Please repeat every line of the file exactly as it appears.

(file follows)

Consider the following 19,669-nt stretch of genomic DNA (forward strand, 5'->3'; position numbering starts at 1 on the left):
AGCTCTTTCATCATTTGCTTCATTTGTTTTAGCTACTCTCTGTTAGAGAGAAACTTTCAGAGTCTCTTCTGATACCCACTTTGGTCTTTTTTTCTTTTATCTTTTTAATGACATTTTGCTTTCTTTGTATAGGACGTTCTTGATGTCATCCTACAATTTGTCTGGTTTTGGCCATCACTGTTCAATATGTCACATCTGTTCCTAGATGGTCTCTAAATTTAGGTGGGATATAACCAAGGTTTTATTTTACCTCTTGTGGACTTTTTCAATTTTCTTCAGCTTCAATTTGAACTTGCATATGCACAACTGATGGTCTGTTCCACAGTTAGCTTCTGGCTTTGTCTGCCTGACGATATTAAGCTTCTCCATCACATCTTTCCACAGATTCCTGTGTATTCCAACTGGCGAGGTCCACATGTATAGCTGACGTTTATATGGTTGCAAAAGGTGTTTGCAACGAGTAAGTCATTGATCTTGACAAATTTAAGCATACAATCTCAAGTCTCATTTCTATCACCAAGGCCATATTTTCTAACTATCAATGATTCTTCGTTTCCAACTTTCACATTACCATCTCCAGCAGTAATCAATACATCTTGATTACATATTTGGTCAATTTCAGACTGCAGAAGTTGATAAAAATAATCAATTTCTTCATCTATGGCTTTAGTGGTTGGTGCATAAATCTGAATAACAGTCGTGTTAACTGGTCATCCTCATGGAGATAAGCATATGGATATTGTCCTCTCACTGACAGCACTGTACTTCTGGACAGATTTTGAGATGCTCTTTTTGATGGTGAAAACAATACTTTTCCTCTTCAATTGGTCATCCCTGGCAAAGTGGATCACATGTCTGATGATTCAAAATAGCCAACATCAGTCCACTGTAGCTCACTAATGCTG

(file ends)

Consider the following 19,669-nt stretch of genomic DNA (forward strand, 5'->3'; position numbering starts at 1 on the left):
AGCTCTTTCATCATTTGCTTCATTTGTTTTAGCTACTCTCTGTTAGAGAGAAACTTTCAGAGTCTCTTCTGATACCCACTTTGGTCTTTTTTTCTTTTATCTTTTTAATGACATTTTGCTTTCTTTGTATAGGACGTTCTTGATGTCATCCTACAATTTGTCTGGTTTTGGCCATCACTGTTCAATATGTCACATCTGTTCCTAGATGGTCTCTAAATTTAGGTGGGATATAACCAAGGTTTTATTTTACCTCTTGTGGACTTTTTCAATTTTCTTCAGCTTCAATTTGAACTTGCATATGCACAACTGATGGTCTGTTCCACAGTTAGCTTCTGGCTTTGTCTGCCTGACGATATTAAGCTTCTCCATCACATCTTTCCACAGATTCCTGTGTATTCCAACTGGCGAGGTCCACATGTATAGCTGACGTTTATATGGTTGCAAAAGGTGTTTGCAACGAGTAAGTCATTGATCTTGACAAATTTAAGCATACAATCTCAAGTCTCATTTCTATCACCAAGGCCATATTTTCTAACTATCAATGATTCTTCGTTTCCAACTTTCACATTACCATCTCCAGCAGTAATCAATACATCTTGATTACATATTTGGTCAATTTCAGACTGCAGAAGTTGATAAAAATAATCAATTTCTTCATCTATGGCTTTAGTGGTTGGTGCATAAATCTGAATAACAGTCGTGTTAACTGGTCATCCTCATGGAGATAAGCATATGGATATTGTCCTCTCACTGACAGCACTGTACTTCTGGACAGATTTTGAGATGCTCTTTTTGATGGTGAAAACAATACTTTTCCTCTTCAATTGGTCATCCCTGGCAAAGTGGATCACATGTCTGATGATTCAAAATAGCCAACATCAGTCCACTGTAGCTCACTAATGCTG